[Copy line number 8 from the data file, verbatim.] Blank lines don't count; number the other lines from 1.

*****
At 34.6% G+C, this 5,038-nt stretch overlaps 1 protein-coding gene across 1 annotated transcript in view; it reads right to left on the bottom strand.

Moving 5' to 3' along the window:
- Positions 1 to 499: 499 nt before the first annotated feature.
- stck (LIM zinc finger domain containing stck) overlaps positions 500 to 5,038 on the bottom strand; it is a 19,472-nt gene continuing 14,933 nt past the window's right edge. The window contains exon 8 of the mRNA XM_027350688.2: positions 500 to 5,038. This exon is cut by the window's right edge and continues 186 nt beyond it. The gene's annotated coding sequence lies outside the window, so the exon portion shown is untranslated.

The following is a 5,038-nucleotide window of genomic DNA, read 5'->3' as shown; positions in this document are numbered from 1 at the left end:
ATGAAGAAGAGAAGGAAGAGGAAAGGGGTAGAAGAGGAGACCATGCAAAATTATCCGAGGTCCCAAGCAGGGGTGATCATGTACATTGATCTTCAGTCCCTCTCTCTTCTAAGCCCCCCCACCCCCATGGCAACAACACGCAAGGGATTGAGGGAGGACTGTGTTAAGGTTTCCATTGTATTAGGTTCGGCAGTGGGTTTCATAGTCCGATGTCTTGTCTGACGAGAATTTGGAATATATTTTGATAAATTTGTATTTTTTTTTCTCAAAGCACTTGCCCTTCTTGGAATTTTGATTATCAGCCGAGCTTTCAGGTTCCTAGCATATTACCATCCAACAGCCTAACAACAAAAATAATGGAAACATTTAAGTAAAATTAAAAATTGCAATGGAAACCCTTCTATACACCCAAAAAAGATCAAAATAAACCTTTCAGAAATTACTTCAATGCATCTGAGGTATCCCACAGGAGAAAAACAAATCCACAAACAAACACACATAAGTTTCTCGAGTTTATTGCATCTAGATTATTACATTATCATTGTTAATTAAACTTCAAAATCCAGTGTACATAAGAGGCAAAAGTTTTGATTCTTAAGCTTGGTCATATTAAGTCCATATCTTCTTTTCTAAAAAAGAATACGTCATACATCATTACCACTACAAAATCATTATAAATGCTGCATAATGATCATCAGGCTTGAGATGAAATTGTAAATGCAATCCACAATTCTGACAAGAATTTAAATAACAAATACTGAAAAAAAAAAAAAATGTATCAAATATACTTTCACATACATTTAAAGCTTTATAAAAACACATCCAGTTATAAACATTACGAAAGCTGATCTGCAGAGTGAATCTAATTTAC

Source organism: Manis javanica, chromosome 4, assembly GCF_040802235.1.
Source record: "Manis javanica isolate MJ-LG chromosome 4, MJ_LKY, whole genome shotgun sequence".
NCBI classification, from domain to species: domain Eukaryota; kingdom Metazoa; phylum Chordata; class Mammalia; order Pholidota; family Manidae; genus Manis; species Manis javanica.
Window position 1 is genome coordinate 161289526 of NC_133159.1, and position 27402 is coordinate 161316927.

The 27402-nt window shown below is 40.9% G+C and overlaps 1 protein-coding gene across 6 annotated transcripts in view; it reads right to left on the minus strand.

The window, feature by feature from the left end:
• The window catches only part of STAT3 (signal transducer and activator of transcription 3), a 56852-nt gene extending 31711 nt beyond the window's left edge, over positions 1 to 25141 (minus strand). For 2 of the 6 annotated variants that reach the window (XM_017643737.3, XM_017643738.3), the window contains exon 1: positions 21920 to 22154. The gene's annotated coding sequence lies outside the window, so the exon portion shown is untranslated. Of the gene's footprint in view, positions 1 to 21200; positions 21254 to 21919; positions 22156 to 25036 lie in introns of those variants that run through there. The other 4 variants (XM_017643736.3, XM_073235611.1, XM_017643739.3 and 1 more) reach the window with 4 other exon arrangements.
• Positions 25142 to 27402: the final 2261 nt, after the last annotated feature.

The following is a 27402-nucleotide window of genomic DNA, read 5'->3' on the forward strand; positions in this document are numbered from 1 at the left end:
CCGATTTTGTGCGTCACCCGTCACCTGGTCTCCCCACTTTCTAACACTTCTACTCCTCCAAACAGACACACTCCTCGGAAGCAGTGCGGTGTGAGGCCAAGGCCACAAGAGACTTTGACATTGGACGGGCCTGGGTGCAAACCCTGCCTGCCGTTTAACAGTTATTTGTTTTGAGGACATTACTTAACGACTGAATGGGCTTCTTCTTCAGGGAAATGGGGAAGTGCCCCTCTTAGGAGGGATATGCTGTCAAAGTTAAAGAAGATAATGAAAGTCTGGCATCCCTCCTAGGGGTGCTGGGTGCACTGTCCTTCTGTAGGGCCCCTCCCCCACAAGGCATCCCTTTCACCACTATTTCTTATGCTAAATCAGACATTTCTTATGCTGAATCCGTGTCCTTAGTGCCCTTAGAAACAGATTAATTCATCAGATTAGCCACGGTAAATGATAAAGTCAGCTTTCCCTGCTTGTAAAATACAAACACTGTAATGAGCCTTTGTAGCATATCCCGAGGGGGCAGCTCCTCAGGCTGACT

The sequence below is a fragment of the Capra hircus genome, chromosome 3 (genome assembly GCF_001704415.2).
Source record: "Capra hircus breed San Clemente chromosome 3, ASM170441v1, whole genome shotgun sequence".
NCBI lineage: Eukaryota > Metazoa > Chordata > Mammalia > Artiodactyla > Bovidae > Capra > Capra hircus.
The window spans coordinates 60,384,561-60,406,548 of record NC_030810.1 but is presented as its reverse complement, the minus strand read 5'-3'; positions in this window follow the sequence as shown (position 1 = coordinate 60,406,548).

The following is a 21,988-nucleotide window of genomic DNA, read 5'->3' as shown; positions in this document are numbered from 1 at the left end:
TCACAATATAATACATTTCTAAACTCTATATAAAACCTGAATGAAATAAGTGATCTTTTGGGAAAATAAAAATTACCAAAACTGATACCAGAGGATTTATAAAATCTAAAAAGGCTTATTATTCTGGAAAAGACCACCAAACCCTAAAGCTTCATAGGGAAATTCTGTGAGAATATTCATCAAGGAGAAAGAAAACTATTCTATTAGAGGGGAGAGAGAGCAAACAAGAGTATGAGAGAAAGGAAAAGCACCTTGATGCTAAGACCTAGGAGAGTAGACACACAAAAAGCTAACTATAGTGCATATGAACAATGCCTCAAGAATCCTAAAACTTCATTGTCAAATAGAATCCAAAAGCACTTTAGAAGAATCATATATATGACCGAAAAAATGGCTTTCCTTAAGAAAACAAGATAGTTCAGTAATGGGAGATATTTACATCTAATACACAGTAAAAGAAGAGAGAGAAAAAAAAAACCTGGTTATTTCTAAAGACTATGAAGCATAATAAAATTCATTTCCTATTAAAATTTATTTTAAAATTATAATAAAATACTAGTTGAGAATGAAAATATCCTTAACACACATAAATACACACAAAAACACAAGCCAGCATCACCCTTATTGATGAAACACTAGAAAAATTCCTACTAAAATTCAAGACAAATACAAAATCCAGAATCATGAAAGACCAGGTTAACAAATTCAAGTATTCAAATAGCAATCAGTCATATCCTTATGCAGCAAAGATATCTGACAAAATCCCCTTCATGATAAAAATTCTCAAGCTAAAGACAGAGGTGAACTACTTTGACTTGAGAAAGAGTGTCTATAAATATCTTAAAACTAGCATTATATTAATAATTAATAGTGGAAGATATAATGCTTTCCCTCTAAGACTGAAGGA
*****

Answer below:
Source record: "Manis javanica isolate MJ-LG chromosome 4, MJ_LKY, whole genome shotgun sequence".